REFLECTING ON THE VISIT OF POPE FRANCIS

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by Rev. Dr. Robert R. LaRochelle

X:/Energion Publications/Bob LaRochelle/9781938434013-cov.slaNow that a few weeks have passed since the whirlwind visit of Pope Francis to the United States, I think it would be worthwhile to pause and explore some of its significance. However, I have to begin with a disclaimer. For the first forty five years of my life, I was a Roman Catholic. I was active in the Catholic Church and spent nine years as an ordained clergyman within it. The heart of the struggles that led me to leave Catholicism had to do with the issue of authority in the church. When you talk authority in the Catholic Church, the Pope is a pretty significant figure. If you want to look at this struggle in more detail and examine some of these ‘authority’ matters in more depth, you may want to check out my book entitled Crossing the Street (Energion, 2012). In this book, I look at the issue of authority in the church by including my own personal journey as a way of explaining it.

So, the bottom line regarding the Papal visit for me is that it was most certainly of high interest! It seems to me that this interest was shared by many in this country for a variety of reasons. I am optimistic enough to believe that deep within the human person there lies a longing for that which we would call spiritual, and Francis, because of the way he comports himself, strikes people as one who has some depth and whose priorities are in the right place. I am not the first to say that the timing of his visit in the heart of a nasty political campaign was quite the stark contrast. I want to believe that most Americans know that there is a qualitative problem with our political discourse and that Francis was here to talk about those things in life that REALLY matter.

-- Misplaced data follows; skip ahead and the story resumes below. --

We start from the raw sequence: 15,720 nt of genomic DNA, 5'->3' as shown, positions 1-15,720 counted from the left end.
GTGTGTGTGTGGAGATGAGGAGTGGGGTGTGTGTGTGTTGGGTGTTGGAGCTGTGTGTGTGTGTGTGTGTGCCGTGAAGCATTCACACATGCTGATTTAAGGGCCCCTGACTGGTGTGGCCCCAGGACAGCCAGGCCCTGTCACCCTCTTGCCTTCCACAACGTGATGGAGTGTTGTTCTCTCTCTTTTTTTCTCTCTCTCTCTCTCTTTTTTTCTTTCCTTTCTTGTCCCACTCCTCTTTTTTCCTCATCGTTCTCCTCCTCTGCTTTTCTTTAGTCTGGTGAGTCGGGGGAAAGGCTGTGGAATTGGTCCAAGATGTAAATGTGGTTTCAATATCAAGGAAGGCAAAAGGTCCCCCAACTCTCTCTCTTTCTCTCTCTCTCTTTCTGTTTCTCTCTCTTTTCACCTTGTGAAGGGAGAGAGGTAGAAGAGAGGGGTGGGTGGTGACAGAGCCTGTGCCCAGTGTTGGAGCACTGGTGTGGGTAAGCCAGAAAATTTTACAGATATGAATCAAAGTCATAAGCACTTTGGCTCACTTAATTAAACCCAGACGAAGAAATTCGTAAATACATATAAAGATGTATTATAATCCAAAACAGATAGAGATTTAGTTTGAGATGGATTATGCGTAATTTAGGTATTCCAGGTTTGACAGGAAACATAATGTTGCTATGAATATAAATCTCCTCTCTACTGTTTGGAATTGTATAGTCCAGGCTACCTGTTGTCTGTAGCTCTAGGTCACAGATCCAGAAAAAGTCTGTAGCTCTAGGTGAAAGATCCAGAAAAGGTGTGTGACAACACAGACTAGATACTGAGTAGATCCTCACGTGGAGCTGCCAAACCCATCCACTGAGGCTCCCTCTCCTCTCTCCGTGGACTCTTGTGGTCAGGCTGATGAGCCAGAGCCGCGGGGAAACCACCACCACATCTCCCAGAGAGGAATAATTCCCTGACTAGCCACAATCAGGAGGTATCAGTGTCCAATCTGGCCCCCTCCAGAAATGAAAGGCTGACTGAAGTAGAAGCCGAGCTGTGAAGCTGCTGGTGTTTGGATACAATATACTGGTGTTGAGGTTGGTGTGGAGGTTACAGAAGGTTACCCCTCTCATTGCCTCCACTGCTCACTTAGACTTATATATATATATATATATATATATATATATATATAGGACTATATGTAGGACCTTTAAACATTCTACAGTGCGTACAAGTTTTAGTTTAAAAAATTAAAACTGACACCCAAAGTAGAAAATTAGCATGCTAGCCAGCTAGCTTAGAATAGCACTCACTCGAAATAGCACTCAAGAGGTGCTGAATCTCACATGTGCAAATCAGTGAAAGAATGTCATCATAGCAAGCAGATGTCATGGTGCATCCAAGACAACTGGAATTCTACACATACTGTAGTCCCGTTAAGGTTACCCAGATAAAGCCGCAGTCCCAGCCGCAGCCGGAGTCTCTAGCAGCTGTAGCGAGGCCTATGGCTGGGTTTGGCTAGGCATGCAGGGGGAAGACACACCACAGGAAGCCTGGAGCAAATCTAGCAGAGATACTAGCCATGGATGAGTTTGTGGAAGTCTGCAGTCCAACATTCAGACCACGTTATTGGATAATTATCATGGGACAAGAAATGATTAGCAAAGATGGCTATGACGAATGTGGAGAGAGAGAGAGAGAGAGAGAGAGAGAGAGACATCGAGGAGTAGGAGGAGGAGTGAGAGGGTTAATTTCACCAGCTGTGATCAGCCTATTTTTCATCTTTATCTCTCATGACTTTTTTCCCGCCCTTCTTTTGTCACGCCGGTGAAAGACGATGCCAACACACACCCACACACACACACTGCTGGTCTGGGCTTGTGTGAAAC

Upon further reflection, I also considered a few things I think important enough to share with you:

  1. The Pope is uniquely positioned to make an impact as a well known religious leader. No other religious group has a leader who commands the attention the Pope receives. I say this objectively. I am not contending this is good or bad theology. It simply IS a fact!
  2. With the long standing dissent and the real pain that has been experienced within the Catholic community, how this particular Pope presents himself represents a certain degree of hopefulness within the Catholic Church, something that has been missing for a while. Even if church doctrines are not going to change, there is a different tone ( dubbed the ‘ Francis effect’) which has already made a difference in local Catholic churches.

The great political leader, former House Speaker Tip O’ Neill, said something once that has become rather famous. O’Neill noted about politics that ‘all politics is local.’ I would contend that, in a very real sense, such is the case with the church: Catholic, Protestant or Orthodox alike. The local parish or congregation is the body which most people associate as ‘church’. A highly charismatic Pope may increase peoples’ interest in things spiritual, but, ultimately, it is in smaller groups, i.e. local churches, where people have concrete opportunities to learn, worship and serve. Sadly, it is the church on the local level, and the leaders of the church, who have let too many people down, people searching for meaning and depth from their religious faith.

No large scale visit will render the necessary effects unless that visit has somehow inspired people to build communities of faith that are inspirational to others. These are communities where worship really strikes an internal chord, where preaching speaks to both our minds and hearts, and where people are clearly DOING FOR OTHERS!

Thus, for me, the bottom line is this: It was a great visit. It really was. Now where does the Christian church, and I don’t just mean Roman Catholic, go from here?

I would invite your comments…


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